Back to basics: How does the Fed "set" short and long term interest rates?

Prof. DeLong continues his public service and posts a discussion of how the Fed does its work. I think people tend to believe the Fed sets interest rates directly, as if by fiat. However, the Fed doesn’t just declare what interest rates are. They participate in markets to help adjust short term rates (e.g. those rates of very short-term loans between banks). In these few markets, the Fed has a direct and large impact on the price (i.e. the short-term interest rates).

Indirectly, these activities in short-term markets impact longer term interest rates. You can think of long-term interest rates as having two components: the cost of risk and the cost of short term rates. There is risk to lending money for a long term. With more time, the borrower is more likely to default (i.e. not pay the loan back) so the bank charges a premium for these types of loans. For the second component, you can think of the short term component of a long-term interest rate as the bank’s cost of the loan. Instead of lending out the money, they could keep investing in short-term investments. It’s easy to see how the Fed’s activities in the short-term markets impacts this second component.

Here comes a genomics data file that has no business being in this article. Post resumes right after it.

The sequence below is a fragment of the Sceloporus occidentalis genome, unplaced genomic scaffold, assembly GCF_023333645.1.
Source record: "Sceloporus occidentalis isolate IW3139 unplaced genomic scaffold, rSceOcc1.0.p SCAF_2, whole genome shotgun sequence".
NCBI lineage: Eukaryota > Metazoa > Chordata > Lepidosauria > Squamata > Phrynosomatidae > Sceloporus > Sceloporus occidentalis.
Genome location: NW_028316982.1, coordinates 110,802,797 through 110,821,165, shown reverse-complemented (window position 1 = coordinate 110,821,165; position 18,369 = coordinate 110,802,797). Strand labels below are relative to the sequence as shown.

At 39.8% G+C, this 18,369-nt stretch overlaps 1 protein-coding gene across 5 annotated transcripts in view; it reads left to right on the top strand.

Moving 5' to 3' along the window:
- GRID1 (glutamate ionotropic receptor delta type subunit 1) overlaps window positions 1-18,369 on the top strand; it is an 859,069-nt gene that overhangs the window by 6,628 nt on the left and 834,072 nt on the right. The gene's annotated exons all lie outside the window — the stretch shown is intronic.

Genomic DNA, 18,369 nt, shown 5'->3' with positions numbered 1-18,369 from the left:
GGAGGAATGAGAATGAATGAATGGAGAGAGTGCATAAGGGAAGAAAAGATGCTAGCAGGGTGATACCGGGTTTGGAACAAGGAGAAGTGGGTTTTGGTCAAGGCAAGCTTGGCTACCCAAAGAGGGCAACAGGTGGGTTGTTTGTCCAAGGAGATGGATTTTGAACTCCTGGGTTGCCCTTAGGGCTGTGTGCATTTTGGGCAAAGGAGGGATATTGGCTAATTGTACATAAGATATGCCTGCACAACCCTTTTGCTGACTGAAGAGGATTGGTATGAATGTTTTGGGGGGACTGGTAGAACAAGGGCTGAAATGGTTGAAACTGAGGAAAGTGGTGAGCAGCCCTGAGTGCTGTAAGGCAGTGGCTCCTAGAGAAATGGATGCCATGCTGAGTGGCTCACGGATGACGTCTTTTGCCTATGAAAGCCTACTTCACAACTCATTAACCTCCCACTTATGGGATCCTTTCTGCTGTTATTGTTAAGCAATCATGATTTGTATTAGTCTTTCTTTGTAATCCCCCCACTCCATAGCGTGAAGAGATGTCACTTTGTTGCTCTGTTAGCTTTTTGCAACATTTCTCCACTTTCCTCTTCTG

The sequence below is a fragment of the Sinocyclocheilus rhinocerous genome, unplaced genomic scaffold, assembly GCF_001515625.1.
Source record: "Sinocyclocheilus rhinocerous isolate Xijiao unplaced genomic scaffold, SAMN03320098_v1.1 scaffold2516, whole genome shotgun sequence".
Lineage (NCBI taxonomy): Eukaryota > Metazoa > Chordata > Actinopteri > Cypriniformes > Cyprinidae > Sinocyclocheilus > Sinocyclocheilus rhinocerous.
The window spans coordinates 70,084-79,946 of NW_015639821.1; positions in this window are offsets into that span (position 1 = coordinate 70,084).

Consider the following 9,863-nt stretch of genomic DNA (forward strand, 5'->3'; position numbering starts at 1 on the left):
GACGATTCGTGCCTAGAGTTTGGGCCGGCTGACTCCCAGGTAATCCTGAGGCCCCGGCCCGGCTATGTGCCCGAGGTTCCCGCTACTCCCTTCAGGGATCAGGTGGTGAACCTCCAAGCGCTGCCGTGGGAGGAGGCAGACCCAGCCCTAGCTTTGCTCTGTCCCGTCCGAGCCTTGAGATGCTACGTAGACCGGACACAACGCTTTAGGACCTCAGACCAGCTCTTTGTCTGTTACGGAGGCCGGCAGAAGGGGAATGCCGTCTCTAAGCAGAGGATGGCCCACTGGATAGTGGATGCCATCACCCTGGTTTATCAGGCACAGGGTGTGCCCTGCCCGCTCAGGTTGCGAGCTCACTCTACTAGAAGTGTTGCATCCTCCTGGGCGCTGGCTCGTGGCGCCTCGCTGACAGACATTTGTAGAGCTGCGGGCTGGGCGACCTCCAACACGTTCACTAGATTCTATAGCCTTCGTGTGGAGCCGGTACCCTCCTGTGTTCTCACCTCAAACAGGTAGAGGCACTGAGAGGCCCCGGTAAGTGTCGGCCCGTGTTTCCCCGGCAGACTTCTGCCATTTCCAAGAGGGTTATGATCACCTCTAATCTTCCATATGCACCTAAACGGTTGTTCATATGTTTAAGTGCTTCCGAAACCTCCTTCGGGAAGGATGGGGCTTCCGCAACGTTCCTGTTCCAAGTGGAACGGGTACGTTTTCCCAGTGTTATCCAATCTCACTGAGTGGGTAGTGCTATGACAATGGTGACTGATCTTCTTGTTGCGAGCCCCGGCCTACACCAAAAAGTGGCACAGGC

If it appears that the Fed will undertake activities that will increase (decrease) short-term interest rates then banks will begin to charge more (less) for loans. The Fed helps to set these expectations by having a continuous and transparent dialogue with the public. This is why you always see statements from the Fed or you read about Chairman Greenspan testifying before Congress. The Fed is trying to signal how it will be adjusting short-term interest rates.

Question: Why doesn’t the Fed just tell us what it thinks the rates will be for the next year or so? Why the signaling and not just objective targets?

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